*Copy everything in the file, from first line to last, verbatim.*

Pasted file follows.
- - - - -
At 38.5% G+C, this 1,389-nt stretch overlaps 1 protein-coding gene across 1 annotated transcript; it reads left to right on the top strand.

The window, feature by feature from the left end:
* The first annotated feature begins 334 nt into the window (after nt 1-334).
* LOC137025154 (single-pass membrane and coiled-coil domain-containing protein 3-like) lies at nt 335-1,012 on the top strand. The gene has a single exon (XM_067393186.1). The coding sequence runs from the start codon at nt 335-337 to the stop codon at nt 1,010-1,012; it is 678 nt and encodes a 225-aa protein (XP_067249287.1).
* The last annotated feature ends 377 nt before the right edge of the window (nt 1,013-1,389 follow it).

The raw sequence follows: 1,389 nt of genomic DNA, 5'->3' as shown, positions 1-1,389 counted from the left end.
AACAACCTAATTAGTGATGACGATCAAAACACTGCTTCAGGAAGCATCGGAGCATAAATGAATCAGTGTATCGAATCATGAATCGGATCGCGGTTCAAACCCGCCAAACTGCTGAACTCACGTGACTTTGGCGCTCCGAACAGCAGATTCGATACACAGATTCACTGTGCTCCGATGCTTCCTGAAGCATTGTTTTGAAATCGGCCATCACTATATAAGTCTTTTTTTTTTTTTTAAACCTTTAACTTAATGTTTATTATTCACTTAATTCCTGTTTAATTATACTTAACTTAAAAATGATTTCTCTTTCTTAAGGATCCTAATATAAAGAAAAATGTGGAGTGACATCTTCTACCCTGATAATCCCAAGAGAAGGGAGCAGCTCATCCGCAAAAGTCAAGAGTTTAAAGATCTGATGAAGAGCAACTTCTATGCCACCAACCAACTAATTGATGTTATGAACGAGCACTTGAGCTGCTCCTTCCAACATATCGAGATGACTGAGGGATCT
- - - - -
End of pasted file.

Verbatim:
At 38.5% G+C, this 1,389-nt stretch overlaps 1 protein-coding gene across 1 annotated transcript; it reads left to right on the top strand.

The window, feature by feature from the left end:
* The first annotated feature begins 334 nt into the window (after nt 1-334).
* LOC137025154 (single-pass membrane and coiled-coil domain-containing protein 3-like) lies at nt 335-1,012 on the top strand. The gene has a single exon (XM_067393186.1). The coding sequence runs from the start codon at nt 335-337 to the stop codon at nt 1,010-1,012; it is 678 nt and encodes a 225-aa protein (XP_067249287.1).
* The last annotated feature ends 377 nt before the right edge of the window (nt 1,013-1,389 follow it).

The raw sequence follows: 1,389 nt of genomic DNA, 5'->3' as shown, positions 1-1,389 counted from the left end.
AACAACCTAATTAGTGATGACGATCAAAACACTGCTTCAGGAAGCATCGGAGCATAAATGAATCAGTGTATCGAATCATGAATCGGATCGCGGTTCAAACCCGCCAAACTGCTGAACTCACGTGACTTTGGCGCTCCGAACAGCAGATTCGATACACAGATTCACTGTGCTCCGATGCTTCCTGAAGCATTGTTTTGAAATCGGCCATCACTATATAAGTCTTTTTTTTTTTTTTAAACCTTTAACTTAATGTTTATTATTCACTTAATTCCTGTTTAATTATACTTAACTTAAAAATGATTTCTCTTTCTTAAGGATCCTAATATAAAGAAAAATGTGGAGTGACATCTTCTACCCTGATAATCCCAAGAGAAGGGAGCAGCTCATCCGCAAAAGTCAAGAGTTTAAAGATCTGATGAAGAGCAACTTCTATGCCACCAACCAACTAATTGATGTTATGAACGAGCACTTGAGCTGCTCCTTCCAACATATCGAGATGACTGAGGGATCT